- 1918 - Influenza epidemic.
- Mākaranui Marae is affiliated with Ngāti Uenuku.
- Mangamingi Marae and Tamakana meeting house are affiliated with Ngāti Uenuku.
- Marangai Marae is affiliated with the Ngāti Rangi hapū of Uenukumanawawiri.
- Mō te Katoa Marae and Motekatoa meeting house are affiliated with the Ngāti Rangi hapū of Ngāti Patutokotoko and Uenukumanawawiri, and with Ngāti Uenuku.
- Raetihi Marae and Ko te Whakaarotahi ki te Whakapono meeting house are affiliated with the Ngāti Rangi hapū of Uenukumanawawiri and with Ngāti Uenuku.
- Tuhi Ariki Marae and Tuhi Ariki|Tuhi Ariki meeting house are affiliated with the Ngāti Rangi hapū of Ngāi Tuhi Ariki.
In October 2020, the Government committed $1,076,297 from the Provincial Growth Fund to upgrade a group of 7 marae in the region, including Mākaranui Marae, Mangamingi Marae and Raetihi Marae, creating 129 jobs.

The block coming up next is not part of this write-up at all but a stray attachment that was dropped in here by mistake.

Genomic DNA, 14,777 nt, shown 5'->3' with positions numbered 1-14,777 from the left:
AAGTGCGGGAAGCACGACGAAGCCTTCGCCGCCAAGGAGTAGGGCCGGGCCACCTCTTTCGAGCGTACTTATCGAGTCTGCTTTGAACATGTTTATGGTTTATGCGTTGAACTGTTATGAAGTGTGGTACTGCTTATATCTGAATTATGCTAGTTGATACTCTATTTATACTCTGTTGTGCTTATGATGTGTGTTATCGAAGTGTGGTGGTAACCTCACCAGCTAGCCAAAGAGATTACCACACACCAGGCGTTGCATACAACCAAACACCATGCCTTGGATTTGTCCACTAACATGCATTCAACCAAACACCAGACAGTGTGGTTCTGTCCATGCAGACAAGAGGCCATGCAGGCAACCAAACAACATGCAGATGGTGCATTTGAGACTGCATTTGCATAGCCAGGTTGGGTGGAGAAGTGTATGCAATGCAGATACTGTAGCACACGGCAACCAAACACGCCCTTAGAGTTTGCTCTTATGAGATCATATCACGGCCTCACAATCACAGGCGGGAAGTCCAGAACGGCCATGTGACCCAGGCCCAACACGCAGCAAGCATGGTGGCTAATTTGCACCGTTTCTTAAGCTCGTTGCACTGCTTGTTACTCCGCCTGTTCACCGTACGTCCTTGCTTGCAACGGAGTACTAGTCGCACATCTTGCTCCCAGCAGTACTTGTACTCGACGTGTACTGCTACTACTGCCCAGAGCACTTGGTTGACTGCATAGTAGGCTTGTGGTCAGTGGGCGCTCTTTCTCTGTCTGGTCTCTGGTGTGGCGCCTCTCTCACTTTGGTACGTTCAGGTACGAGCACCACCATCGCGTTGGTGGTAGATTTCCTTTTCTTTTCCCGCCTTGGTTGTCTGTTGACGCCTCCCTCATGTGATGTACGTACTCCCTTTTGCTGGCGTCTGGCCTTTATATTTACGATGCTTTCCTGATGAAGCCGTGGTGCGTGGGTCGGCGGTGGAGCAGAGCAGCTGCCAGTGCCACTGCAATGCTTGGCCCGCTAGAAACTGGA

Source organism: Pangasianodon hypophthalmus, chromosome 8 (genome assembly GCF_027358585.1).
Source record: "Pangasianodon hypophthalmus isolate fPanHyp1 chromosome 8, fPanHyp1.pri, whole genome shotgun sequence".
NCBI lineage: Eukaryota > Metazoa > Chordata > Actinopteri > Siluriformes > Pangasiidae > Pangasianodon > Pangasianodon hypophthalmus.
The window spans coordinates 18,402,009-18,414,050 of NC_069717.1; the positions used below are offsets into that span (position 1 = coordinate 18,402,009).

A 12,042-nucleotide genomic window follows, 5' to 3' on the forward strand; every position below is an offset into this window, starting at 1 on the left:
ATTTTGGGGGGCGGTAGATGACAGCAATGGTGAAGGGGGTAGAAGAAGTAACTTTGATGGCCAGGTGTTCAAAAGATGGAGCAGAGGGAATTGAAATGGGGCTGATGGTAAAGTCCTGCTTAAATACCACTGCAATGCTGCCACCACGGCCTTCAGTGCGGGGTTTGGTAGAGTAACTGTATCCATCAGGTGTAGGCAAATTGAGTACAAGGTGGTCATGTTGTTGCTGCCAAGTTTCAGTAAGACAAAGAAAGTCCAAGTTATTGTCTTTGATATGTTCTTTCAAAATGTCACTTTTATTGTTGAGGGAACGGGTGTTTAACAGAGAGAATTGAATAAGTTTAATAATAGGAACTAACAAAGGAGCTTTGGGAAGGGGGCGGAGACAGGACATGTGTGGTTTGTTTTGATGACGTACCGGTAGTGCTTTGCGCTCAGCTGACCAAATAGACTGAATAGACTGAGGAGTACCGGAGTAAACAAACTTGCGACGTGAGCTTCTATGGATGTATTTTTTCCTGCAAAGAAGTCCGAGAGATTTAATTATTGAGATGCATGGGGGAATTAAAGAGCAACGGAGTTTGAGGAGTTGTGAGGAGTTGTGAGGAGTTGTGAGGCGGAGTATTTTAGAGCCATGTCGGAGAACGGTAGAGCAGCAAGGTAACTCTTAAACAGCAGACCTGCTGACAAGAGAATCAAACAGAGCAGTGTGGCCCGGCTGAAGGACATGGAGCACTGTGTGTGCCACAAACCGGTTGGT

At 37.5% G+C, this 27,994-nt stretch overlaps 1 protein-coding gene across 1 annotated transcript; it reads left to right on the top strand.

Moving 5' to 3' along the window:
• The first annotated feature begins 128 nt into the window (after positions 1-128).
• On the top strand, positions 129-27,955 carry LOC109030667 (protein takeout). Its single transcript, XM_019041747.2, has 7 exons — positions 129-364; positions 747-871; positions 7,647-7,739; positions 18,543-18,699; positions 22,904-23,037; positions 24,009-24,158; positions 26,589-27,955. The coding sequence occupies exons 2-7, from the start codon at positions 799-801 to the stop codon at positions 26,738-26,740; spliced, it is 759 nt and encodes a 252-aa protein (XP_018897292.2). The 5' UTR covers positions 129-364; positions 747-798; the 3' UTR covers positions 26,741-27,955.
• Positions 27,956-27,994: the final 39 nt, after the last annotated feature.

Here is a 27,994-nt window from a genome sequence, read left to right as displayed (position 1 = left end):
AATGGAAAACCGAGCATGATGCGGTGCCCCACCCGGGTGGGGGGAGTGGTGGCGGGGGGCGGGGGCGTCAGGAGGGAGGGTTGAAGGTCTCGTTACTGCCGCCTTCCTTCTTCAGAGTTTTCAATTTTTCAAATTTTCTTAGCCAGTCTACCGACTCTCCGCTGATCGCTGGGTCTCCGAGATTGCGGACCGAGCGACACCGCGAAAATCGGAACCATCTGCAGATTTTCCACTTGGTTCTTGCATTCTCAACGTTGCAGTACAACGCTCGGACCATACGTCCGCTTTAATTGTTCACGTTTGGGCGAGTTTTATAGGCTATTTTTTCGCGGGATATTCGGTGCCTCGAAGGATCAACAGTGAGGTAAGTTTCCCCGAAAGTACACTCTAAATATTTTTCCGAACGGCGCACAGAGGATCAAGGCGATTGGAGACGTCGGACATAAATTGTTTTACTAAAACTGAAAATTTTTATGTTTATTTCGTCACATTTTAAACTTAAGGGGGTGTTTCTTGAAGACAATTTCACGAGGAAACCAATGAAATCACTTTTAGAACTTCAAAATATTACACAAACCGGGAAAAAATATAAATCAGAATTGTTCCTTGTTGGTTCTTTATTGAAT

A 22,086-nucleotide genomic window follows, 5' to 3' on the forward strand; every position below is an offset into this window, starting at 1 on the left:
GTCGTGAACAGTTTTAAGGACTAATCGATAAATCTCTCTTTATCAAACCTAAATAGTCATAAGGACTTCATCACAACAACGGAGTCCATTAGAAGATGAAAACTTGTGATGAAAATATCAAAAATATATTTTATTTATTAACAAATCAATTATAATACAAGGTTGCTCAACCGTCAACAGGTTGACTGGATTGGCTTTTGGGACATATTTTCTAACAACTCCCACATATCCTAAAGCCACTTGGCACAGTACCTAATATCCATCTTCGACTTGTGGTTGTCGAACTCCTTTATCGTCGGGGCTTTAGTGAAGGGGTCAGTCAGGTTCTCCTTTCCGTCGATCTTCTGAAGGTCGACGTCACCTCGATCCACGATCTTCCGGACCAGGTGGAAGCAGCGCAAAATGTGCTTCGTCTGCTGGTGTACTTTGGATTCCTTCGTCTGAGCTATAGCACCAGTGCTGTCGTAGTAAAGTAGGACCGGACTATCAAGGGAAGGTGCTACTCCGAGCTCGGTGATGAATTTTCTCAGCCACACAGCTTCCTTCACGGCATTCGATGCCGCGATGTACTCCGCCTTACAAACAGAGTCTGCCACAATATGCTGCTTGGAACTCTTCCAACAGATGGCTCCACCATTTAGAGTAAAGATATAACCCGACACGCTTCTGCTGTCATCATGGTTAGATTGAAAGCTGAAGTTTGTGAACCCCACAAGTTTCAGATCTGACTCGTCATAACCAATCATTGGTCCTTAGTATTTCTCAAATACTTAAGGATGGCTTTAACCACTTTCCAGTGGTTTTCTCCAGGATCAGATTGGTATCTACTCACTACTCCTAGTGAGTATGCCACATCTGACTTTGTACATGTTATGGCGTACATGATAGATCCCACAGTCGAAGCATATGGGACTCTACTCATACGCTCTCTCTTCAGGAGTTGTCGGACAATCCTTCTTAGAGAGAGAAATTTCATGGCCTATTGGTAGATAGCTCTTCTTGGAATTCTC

- "Population estimate tables - NZ.Stat". Statistics New Zealand. Retrieved 22 October 2020.
- "Place name detail: Raetihi". New Zealand Gazetteer. New Zealand Geographic Board. Retrieved 29 October 2007.
- 2013 Census QuickStats about a place : Raetihi
- David Leitch and Brian Scott, Exploring New Zealand's Ghost Railways, revised edition (Wellington: Grantham House, 1998 ), 27–30.
- Waimarino Museum, Archival pictures and documents, accessed 29 October 2007.
- Craig, Dick (1990). The King Country. Waitomo: Waitomo News. pp. 136–137.
- "Te Kāhui Māngai directory". tkm.govt.nz. Te Puni Kōkiri.
- "Māori Maps". maorimaps.com. Te Potiki National Trust.
- "Marae Announcements" (Excel). growregions.govt.nz. Provincial Growth Fund. 9 October 2020.
- "Ministry of Education School Profile". educationcounts.govt.nz. Ministry of Education.
- "Education Review Office Report". ero.govt.nz. Education Review Office.